Body weight change and feed conversion efficiency: Initial body weights of each animal were determined by taking mean of two consecutive day’s weight after overnight fasting. Body weights of animal were measured during the feeding period of 90 days at ten days interval after overnight fasting. Body weight measurements were taken using spring balance. The weight was recorded for each sheep against its identification number on a weight register book. A body weight change was determined as a difference between the final and initial body weight. Average daily body gain was calculated as the difference between the final and initial body weight of the sheep divided by the number of feeding days.
Body weight gain and average daily body weight gain was calculated as follows:
Weight gain=Final body weights-Initial body weights
Data collected was analysed using the frequency and descriptive tools of the Statistical Package for Social Sciences (SPSS) version 20 (SPSS 2013) and weighted using the Likert scale weighting procedures .
A two-way analysis of variance (ANOVA) was followed for the experimental (feeding trial) data using SAS 2008 version 9.2. The ANOVA procedure followed randomized block design (RCBD). The treatment means were separated by least significant difference (LSD). Mean differences were considered significant when P≤0.05, whereas 0.05<P<0.10 was considered to show a statistical tendency for difference. The appropriate model used for data analysis was depicted here under:
Where: Yij=response variable
Ti= treatment effect
Farmers performance of local forages
In Table 2 shows local forage selected in terms of productivity, adaptation and high nutritive value. According to farmers these local forages have high nutritive value, productivity, adaptability, tolerance and palatability. They used these forages for a long period of time for fattening, milk production and calf growth.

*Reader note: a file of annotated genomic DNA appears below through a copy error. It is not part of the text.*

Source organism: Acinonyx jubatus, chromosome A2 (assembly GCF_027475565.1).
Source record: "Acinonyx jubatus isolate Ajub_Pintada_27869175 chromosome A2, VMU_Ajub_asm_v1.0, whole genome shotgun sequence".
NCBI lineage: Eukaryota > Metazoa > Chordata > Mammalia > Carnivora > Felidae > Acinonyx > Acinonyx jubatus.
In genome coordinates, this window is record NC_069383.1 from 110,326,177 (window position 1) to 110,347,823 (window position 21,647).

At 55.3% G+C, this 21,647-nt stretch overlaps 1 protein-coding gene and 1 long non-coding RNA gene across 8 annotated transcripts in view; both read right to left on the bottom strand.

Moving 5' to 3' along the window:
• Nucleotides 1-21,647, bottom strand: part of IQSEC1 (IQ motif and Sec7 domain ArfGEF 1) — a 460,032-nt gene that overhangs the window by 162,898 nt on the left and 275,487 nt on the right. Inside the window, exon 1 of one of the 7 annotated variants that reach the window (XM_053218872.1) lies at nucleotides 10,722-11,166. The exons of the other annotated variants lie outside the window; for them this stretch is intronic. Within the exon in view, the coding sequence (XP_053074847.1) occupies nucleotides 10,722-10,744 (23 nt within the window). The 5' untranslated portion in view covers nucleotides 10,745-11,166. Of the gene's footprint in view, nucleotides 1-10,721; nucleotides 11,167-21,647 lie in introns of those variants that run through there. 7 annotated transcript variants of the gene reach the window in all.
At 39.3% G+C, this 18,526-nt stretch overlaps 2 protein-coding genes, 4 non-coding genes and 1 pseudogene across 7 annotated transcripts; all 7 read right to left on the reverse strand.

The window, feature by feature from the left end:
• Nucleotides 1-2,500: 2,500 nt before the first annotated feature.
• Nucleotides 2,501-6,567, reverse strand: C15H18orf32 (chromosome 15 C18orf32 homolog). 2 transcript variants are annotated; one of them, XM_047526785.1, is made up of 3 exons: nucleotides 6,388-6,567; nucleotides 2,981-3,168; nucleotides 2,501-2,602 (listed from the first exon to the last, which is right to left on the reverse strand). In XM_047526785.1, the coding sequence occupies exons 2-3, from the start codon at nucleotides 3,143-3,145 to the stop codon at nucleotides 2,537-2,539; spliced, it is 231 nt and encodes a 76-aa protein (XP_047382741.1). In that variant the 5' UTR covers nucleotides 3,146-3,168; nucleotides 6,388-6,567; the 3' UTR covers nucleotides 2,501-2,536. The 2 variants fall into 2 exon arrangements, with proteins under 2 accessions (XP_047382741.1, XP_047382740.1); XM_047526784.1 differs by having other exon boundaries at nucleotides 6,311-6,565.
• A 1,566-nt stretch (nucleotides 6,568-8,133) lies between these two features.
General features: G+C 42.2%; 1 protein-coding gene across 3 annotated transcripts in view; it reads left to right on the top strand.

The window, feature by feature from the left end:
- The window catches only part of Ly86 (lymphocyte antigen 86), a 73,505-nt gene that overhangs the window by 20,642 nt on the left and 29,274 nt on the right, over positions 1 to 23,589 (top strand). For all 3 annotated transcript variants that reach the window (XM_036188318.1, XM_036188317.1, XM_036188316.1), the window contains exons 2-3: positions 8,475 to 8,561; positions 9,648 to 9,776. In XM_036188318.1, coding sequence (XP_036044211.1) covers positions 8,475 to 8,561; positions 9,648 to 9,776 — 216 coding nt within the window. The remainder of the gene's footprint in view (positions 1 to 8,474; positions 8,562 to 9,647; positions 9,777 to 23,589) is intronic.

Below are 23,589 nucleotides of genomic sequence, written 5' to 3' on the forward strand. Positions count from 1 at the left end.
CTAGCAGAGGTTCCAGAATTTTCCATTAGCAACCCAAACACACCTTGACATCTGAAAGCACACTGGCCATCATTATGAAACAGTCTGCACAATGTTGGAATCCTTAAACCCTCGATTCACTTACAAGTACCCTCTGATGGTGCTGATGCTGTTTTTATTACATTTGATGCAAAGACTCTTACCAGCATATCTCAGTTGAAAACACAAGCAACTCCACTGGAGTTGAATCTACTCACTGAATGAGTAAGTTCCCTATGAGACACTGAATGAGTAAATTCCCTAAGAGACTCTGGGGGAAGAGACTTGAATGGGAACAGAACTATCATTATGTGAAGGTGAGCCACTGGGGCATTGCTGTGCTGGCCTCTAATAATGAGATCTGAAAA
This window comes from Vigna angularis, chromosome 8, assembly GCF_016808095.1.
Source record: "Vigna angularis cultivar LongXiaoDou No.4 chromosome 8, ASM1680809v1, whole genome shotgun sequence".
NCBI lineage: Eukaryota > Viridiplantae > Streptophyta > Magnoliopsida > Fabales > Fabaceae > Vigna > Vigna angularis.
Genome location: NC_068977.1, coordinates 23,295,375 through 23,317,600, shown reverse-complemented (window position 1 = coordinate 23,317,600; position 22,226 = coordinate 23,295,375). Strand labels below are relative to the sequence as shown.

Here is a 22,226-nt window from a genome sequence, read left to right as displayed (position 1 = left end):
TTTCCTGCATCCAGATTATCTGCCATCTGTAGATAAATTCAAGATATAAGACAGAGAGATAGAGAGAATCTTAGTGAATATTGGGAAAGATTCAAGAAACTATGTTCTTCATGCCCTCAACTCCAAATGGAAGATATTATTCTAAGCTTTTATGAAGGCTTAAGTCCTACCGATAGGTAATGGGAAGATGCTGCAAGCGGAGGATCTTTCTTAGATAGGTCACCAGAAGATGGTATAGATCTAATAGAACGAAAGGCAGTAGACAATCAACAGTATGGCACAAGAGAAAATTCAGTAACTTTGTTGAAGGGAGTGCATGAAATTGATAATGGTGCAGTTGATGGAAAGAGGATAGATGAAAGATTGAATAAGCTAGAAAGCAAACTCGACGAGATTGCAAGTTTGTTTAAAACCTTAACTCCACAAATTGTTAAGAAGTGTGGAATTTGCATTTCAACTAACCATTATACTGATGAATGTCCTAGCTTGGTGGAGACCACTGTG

|Treatments, Mean SEM Sig|
a,b,c,d means within a row bearing a common superscript are significantly different; ns: non-significant/P>0.05; **= P<0.05; SEM: Standard Error of Mean; DM: Dry Matter, CM: Concentrate Mix; LF: Local Forage
Table 2: Daily dry matter intake of Bonga sheep fed local forages with concentrate mix.
Dry matter intake
A trend of daily dry matter intake during the feeding period is presented in Table 3. As depicted in the table, intake of T3 (4301 g/day) and T (4400 g/day) are significantly higher (P<0.05) than other groups. This might be associated with increment in body weight and associated increase in intake to satisfy nutrient requirement of the animal. Farmers in the study area also say that, Nophoo and Mogne Abeba are highly palatable to animals. According to Table 3, statistically there is no significant difference (P>0.05) between T1 (3954), T2 (3954) and T6 (4000), but higher than (P<0.05) T5 (3110).
|Treatments, Mean SEM Sig|
a,b,c,d means within a row bearing a common superscript are significantly different; ns: non-significant/P>0.05; **=P<0.05; BWC: Body Weight Change; ADG: Average Daily Weight Gain; FBW: Final Body Weight; IBW; Initial Body Weight; Sig: Significance Level; SEM: Standard Eerror of Mean
Table 3: Body weight parameters of Bonga sheep fed local forages with concentrate mix.
Weight gain performance
Live weight gain (g/day) of sheep during the experiment period are presented in Table 3. The greatest body weight of sheep was recorded in T3 (9.6 kg) and T4 (9.4 kg) as compared to other treatment groups (P<0.05). This could be due to well-balanced mixture of nutrient and palatability of Basell aalba L. and Brugmansia suaveolens Bercht
The finding of this investigation has shown that farmers prefer local forages according to their palatability and effect on weight gain of animals. Provided that the appropriate entry point is identified, the species investigated can be utilized to ameliorate the ever-increasing feed shortage of the area.
The dry matter intake and live weight gain of animal which feed T3 (Basell aalba L). and T4 (Brugmansia suaveolens Bercht.) significantly higher than other groups.
However their future utilization and management needs some complementary and additional investigations on digestibility, agronomic attributes and carcass evaluation should be conducted.
We acknowledge the Southern Agricultural Research Institute, for funding and providing resources. We also acknowledge Bonga Agricultural Research Center, Livestock Research Case team members their assistance and encouraging comments.